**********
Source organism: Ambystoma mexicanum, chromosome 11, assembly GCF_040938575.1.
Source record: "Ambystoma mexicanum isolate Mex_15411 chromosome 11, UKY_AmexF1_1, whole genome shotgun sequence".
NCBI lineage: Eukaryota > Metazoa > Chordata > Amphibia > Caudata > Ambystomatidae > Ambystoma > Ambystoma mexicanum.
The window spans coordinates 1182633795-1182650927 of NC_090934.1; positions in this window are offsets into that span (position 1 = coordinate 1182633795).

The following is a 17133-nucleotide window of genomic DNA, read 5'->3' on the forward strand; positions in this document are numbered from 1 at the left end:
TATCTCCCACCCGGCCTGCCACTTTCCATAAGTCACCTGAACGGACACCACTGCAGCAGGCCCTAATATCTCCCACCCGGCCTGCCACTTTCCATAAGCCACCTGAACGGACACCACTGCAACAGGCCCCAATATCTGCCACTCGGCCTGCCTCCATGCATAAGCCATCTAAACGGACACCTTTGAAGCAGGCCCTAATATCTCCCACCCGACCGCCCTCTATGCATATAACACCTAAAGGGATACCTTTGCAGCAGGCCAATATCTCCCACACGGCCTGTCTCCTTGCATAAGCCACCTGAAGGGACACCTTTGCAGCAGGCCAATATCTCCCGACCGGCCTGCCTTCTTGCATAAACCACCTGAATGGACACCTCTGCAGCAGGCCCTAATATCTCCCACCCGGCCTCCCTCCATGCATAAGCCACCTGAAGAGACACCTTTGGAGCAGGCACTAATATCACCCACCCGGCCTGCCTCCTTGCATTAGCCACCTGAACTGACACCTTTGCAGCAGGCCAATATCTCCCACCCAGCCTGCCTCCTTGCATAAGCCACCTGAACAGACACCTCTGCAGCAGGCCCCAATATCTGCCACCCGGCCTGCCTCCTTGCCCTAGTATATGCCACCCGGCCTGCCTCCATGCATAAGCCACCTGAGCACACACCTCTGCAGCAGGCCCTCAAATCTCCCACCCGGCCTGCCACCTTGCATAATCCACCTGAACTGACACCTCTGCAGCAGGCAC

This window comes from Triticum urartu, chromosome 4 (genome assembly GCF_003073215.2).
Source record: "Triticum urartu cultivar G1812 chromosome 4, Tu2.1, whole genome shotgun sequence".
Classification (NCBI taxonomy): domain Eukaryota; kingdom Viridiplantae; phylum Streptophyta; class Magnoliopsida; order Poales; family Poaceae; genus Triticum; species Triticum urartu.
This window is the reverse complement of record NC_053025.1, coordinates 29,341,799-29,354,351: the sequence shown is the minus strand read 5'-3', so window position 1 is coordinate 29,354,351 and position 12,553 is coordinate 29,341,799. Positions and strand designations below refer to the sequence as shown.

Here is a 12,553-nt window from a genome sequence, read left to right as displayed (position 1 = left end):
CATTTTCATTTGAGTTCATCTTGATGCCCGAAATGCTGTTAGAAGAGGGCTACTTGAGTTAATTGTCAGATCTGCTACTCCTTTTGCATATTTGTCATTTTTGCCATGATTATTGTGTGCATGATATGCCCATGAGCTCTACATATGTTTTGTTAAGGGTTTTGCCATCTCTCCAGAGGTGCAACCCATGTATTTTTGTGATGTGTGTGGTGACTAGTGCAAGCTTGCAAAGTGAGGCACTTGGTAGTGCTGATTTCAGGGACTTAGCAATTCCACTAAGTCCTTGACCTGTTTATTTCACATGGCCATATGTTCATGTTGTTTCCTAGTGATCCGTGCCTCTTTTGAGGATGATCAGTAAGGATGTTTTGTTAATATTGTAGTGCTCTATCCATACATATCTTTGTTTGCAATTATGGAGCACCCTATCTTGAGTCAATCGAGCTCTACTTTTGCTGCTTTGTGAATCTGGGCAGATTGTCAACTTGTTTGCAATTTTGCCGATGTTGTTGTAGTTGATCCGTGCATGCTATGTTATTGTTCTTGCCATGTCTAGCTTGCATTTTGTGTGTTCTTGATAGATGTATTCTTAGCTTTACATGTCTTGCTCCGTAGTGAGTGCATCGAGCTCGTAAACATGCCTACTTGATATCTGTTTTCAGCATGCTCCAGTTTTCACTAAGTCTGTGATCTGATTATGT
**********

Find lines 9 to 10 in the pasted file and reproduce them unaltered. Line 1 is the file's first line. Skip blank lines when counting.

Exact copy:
Classification (NCBI taxonomy): domain Eukaryota; kingdom Viridiplantae; phylum Streptophyta; class Magnoliopsida; order Poales; family Poaceae; genus Triticum; species Triticum urartu.
This window is the reverse complement of record NC_053025.1, coordinates 29,341,799-29,354,351: the sequence shown is the minus strand read 5'-3', so window position 1 is coordinate 29,354,351 and position 12,553 is coordinate 29,341,799. Positions and strand designations below refer to the sequence as shown.